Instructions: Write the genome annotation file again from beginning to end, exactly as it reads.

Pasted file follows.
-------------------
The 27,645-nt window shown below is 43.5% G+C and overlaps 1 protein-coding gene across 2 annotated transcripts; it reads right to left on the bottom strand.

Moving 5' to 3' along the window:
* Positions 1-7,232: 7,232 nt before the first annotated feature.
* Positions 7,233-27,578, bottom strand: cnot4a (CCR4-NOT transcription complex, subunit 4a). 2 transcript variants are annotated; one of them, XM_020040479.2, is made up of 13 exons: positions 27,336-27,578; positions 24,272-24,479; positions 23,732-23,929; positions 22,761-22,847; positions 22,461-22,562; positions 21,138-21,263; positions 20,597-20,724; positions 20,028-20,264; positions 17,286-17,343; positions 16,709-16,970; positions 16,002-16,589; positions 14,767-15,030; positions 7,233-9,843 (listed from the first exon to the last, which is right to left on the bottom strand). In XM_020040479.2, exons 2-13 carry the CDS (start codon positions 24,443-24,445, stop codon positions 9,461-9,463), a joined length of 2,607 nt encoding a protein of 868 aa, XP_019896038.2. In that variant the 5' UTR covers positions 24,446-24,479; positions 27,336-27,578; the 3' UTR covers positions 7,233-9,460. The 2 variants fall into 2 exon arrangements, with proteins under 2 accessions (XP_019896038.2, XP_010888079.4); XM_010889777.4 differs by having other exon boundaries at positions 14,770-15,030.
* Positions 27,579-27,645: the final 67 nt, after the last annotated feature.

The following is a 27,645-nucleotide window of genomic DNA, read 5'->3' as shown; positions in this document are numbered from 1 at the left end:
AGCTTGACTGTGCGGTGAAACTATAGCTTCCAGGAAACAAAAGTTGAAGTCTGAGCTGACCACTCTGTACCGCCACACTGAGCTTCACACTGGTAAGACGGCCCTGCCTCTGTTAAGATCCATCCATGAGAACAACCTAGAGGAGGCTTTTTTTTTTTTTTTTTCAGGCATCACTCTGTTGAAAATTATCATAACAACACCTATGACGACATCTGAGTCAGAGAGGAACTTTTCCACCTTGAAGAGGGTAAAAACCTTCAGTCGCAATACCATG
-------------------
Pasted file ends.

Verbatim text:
The 27,645-nt window shown below is 43.5% G+C and overlaps 1 protein-coding gene across 2 annotated transcripts; it reads right to left on the bottom strand.

Moving 5' to 3' along the window:
* Positions 1-7,232: 7,232 nt before the first annotated feature.
* Positions 7,233-27,578, bottom strand: cnot4a (CCR4-NOT transcription complex, subunit 4a). 2 transcript variants are annotated; one of them, XM_020040479.2, is made up of 13 exons: positions 27,336-27,578; positions 24,272-24,479; positions 23,732-23,929; positions 22,761-22,847; positions 22,461-22,562; positions 21,138-21,263; positions 20,597-20,724; positions 20,028-20,264; positions 17,286-17,343; positions 16,709-16,970; positions 16,002-16,589; positions 14,767-15,030; positions 7,233-9,843 (listed from the first exon to the last, which is right to left on the bottom strand). In XM_020040479.2, exons 2-13 carry the CDS (start codon positions 24,443-24,445, stop codon positions 9,461-9,463), a joined length of 2,607 nt encoding a protein of 868 aa, XP_019896038.2. In that variant the 5' UTR covers positions 24,446-24,479; positions 27,336-27,578; the 3' UTR covers positions 7,233-9,460. The 2 variants fall into 2 exon arrangements, with proteins under 2 accessions (XP_019896038.2, XP_010888079.4); XM_010889777.4 differs by having other exon boundaries at positions 14,770-15,030.
* Positions 27,579-27,645: the final 67 nt, after the last annotated feature.

The following is a 27,645-nucleotide window of genomic DNA, read 5'->3' as shown; positions in this document are numbered from 1 at the left end:
AGCTTGACTGTGCGGTGAAACTATAGCTTCCAGGAAACAAAAGTTGAAGTCTGAGCTGACCACTCTGTACCGCCACACTGAGCTTCACACTGGTAAGACGGCCCTGCCTCTGTTAAGATCCATCCATGAGAACAACCTAGAGGAGGCTTTTTTTTTTTTTTTTTCAGGCATCACTCTGTTGAAAATTATCATAACAACACCTATGACGACATCTGAGTCAGAGAGGAACTTTTCCACCTTGAAGAGGGTAAAAACCTTCAGTCGCAATACCATG